Bridget Karlin, the managing director of Intel’s Internet of Things Group, joined Bob Rogers for another session on IoT and TAP called “Master the Internet of Things with Integrated Analytics.” Intel offers a complete IoT platform that begins with reference architectures and extends to products and technologies from Intel and its partners to create an open, secure and scalable approach to IoT solutions. Karlin and Rogers discussed how applying analytics platforms such as TAP to rich data streams from IoT networks have the capacity to deliver enormous value to many industries, including healthcare, energy and utilities, and retail.

 

tap-iot-platform.png

Figure 1. Intel’s IoT Platform extends from edge to advanced analytics in the cloud.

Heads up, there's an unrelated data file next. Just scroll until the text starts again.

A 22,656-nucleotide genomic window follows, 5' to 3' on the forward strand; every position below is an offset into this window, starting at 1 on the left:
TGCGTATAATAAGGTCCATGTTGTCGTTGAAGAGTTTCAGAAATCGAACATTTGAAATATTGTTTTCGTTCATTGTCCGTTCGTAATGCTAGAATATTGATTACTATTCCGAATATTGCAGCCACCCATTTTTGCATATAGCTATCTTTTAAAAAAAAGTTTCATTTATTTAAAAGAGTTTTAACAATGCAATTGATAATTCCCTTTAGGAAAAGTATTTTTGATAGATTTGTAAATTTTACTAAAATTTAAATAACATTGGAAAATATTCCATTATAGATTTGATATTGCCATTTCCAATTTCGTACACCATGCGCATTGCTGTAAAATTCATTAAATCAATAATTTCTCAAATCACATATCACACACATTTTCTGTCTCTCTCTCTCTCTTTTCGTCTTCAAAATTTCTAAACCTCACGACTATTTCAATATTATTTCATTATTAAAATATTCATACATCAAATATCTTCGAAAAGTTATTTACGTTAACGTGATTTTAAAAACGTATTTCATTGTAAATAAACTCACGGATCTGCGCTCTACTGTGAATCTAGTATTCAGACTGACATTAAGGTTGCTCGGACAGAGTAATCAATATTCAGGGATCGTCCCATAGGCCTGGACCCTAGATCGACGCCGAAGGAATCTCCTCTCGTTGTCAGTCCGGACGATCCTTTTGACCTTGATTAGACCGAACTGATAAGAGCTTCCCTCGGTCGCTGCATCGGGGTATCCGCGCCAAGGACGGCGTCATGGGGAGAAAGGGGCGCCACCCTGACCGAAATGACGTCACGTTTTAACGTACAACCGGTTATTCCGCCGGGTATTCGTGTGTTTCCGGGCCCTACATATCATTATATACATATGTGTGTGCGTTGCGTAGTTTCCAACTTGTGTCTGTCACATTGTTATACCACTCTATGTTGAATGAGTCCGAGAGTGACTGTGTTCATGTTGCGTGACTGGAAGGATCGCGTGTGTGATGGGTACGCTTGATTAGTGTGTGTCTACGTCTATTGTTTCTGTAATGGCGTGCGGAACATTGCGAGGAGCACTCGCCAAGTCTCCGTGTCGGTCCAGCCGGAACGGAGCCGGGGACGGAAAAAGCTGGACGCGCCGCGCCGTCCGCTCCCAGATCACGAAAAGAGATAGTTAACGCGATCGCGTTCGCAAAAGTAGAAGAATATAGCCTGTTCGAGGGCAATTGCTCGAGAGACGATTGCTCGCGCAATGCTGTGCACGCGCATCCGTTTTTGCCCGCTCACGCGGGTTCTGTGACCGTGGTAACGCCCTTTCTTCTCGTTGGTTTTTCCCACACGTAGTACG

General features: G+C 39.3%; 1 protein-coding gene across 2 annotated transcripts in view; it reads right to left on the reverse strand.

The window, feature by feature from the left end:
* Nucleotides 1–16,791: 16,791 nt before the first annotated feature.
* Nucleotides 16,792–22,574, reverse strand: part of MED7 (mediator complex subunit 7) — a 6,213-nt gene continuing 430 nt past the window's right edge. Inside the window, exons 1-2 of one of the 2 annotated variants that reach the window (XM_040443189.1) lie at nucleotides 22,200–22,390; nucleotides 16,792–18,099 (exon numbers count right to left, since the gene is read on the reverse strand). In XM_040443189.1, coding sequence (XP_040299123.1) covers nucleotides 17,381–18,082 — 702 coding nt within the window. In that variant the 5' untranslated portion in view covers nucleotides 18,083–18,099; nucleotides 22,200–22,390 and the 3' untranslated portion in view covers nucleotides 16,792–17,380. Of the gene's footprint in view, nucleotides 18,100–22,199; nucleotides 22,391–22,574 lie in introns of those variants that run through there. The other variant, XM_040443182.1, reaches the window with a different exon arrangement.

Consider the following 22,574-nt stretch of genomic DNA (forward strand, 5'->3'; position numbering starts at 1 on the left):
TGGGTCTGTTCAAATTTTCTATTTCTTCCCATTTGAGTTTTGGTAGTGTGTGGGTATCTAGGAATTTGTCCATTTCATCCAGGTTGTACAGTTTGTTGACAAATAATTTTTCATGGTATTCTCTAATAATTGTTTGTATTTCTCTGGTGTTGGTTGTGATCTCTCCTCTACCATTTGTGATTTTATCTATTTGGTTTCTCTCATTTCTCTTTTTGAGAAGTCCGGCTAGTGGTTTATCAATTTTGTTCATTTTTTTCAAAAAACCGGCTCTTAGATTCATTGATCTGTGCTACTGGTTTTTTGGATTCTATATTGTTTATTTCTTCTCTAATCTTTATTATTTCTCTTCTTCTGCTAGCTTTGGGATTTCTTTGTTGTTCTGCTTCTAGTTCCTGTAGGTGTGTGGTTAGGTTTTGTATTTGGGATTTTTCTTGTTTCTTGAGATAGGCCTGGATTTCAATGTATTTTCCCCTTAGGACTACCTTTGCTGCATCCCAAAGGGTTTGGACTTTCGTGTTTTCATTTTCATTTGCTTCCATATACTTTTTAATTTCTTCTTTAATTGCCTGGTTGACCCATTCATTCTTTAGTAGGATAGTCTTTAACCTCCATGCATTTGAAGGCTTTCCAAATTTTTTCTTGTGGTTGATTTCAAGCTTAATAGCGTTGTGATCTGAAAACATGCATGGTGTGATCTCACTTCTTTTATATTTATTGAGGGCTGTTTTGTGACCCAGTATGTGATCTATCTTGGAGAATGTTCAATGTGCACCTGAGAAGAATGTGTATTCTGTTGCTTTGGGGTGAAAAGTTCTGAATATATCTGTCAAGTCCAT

These IoT systems are particularly powerful when they offer real-time analytics, not just from the cloud, but also from the network edge. Intel has worked closely with SAP to deliver an end-to-end IoT solution that can deliver actionable business insights on a near real-time basis. Watch this video featuring Karlin and Irfan Khan, CTO for Global Customer Operations at SAP, to learn more about the joint Intel-SAP IoT solution, and read the solution brief Business Intelligence at the Edge to find out how real-time data from the network edge helps protect remote workers and improves customer engagement and sales in retail applications.